Heart Function Disrupted Under Influence Of Energy Drinks: Study
December 2, 2013

Heart Function Disrupted Under Influence Of Energy Drinks: Study

[ Watch the Video: More Bad News About Energy Drinks ]

Brett Smith for redOrbit.com - Your Universe Online

Some people trying to perk up in the morning have turned to energy drinks as an alternative to coffee, but a new study has found that these drinks can have a disruptive effect on heart function.

According to the study, which was presented on Monday at the annual meeting of the Radiological Society of North America (RSNA), drinks with high amounts of caffeine and taurine caused significant increases in heart strain one hour after consumption.

"Until now, we haven't known exactly what effect these energy drinks have on the function of the heart," said study researcher Dr. Jonas Dörner, of the cardiovascular imaging section at the University of Bonn in Germany. "There are concerns about the products' potential adverse side effects on heart function, especially in adolescents and young adults, but there is little or no regulation of energy drink sales."

The new study comes after a report published earlier this year by the Substance Abuse and Mental Health Services Administration (SAMHSA) found that the number of emergency department visits related to energy drinks in the US essentially doubled, from 10,000 to almost 21,000, between 2007 and 2011.

"Usually energy drinks contain taurine and caffeine as their main pharmacological ingredients," Dörner said. "The amount of caffeine is up to three times higher than in other caffeinated beverages like coffee or cola. There are many side effects known to be associated with a high intake of caffeine, including rapid heart rate, palpitations, rise in blood pressure and, in the most severe cases, seizures or sudden death."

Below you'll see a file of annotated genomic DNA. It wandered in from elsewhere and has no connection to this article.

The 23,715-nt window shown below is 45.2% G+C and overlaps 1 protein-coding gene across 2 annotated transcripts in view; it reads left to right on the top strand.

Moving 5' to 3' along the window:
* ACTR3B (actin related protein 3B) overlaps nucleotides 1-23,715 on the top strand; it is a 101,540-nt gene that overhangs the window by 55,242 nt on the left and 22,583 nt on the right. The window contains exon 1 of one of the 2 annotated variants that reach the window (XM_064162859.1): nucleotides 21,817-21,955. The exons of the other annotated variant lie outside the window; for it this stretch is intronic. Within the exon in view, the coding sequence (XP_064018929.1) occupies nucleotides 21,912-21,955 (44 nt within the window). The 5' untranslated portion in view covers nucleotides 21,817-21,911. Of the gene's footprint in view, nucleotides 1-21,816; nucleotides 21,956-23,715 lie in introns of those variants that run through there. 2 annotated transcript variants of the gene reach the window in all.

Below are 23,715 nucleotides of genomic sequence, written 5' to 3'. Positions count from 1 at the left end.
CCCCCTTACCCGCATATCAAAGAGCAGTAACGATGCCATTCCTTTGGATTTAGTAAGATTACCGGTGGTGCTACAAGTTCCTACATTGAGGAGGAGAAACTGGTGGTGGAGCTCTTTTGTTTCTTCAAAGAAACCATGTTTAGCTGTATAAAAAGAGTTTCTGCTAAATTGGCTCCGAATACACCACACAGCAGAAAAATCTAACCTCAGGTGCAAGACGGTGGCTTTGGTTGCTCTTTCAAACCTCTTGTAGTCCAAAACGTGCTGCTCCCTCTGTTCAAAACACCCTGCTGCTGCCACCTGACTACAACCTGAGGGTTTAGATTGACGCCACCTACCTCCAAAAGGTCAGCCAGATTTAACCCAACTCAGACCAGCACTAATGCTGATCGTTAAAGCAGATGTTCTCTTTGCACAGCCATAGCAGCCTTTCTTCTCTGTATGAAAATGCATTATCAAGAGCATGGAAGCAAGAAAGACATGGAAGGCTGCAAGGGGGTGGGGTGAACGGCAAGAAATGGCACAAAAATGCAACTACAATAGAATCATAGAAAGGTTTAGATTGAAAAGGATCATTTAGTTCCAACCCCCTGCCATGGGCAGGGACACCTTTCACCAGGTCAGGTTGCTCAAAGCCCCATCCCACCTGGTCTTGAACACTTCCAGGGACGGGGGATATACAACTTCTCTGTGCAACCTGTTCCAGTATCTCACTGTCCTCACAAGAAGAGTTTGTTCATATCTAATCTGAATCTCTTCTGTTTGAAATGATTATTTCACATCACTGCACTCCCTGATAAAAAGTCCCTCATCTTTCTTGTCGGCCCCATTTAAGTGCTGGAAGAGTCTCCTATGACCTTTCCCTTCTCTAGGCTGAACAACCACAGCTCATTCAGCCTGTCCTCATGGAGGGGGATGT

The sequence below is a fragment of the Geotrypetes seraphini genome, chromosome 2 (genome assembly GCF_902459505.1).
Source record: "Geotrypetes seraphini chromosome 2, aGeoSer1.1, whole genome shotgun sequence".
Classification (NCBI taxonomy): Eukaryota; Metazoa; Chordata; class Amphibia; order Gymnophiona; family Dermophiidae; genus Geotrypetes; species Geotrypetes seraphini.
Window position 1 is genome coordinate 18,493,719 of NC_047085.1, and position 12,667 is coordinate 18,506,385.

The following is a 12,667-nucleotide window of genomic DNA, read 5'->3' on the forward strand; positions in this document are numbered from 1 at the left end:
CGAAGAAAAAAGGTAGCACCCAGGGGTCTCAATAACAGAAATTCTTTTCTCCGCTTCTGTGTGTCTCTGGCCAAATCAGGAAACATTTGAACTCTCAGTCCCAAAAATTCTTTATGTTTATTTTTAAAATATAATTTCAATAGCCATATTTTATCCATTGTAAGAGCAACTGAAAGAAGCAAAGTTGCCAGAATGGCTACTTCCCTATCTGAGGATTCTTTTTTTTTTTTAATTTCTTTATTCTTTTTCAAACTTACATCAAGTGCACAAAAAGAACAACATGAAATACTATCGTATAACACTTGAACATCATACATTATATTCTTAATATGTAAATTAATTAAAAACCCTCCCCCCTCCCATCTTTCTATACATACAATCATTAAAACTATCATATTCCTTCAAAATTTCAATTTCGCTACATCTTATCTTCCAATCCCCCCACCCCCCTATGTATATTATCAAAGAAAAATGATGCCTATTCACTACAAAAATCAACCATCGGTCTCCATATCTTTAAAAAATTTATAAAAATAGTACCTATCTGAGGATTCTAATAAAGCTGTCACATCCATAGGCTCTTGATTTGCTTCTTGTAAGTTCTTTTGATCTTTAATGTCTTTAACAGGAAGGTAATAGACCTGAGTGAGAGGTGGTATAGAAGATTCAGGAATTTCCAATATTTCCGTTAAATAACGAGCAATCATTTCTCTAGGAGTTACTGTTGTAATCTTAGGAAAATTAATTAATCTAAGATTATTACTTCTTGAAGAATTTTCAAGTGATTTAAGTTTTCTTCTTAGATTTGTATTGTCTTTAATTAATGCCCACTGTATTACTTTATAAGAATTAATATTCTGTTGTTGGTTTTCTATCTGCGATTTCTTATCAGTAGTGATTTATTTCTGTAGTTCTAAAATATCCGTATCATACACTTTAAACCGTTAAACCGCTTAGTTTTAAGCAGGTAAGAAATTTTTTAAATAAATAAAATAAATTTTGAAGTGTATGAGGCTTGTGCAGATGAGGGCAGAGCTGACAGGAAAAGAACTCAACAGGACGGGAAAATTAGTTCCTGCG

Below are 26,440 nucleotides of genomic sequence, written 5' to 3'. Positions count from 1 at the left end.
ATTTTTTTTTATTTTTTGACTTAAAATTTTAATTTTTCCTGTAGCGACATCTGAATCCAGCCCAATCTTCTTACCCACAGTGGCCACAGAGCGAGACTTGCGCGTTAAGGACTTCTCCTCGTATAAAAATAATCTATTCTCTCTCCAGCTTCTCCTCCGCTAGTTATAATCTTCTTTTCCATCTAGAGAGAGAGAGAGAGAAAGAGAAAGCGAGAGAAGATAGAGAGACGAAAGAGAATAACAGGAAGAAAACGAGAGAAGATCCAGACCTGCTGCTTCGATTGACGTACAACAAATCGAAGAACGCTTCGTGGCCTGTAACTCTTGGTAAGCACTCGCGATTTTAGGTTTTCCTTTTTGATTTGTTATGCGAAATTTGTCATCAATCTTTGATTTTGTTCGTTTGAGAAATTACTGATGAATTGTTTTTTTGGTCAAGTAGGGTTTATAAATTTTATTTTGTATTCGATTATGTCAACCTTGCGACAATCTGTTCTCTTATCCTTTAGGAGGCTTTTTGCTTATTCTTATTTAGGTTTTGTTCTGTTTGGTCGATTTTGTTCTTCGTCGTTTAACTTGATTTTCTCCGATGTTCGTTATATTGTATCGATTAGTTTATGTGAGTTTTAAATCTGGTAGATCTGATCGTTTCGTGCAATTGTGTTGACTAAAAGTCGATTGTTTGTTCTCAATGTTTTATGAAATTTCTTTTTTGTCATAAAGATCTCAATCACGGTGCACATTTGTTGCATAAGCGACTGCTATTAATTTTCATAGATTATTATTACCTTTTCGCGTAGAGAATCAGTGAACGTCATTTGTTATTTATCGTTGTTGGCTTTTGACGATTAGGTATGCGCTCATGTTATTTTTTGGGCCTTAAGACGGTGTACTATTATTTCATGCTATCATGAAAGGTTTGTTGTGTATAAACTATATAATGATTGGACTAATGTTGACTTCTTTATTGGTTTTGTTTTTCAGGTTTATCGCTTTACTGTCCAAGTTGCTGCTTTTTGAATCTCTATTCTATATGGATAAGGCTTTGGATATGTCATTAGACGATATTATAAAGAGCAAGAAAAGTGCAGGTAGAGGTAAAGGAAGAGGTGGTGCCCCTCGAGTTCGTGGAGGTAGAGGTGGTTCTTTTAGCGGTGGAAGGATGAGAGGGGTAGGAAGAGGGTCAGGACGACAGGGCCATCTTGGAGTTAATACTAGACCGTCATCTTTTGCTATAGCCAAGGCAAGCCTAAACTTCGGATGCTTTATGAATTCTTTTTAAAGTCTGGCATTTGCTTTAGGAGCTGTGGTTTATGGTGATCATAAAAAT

In the study, the researchers used magnetic resonance imaging (MRI) to analyze the results of energy drink consumption on the heart in 18 healthy volunteers with an average age of almost 28 years. Volunteers underwent cardiac MRI scans both before and after consuming an energy drink containing taurine, at a concentration of 400 mg per 100 ml, and caffeine, 32 mg per 100 ml.

The ‘after’ scans showed significant measurements for contractility, or heart strain, in the left ventricle of the heart, compared to the ‘before’ scans. This section of the heart takes in oxygenated blood from the lungs and sends it through the aorta and on to the rest of the body.

"We don't know exactly how or if this greater contractility of the heart impacts daily activities or athletic performance," Dörner said. "We need additional studies to understand this mechanism and to determine how long the effect of the energy drink lasts."

The research team noted that they didn’t see significant changes in heart rate, blood pressure or the amount of blood being sent from the left ventricle between the before and after scans.

"We've shown that energy drink consumption has a short-term impact on cardiac contractility," Dörner said. "Further studies are needed to evaluate the impact of long-term energy drink consumption and the effect of such drinks on individuals with heart disease."

He added that children and people with heart conditions should avoid energy drinks. Dörner called for additional studies involving alcoholic energy drinks.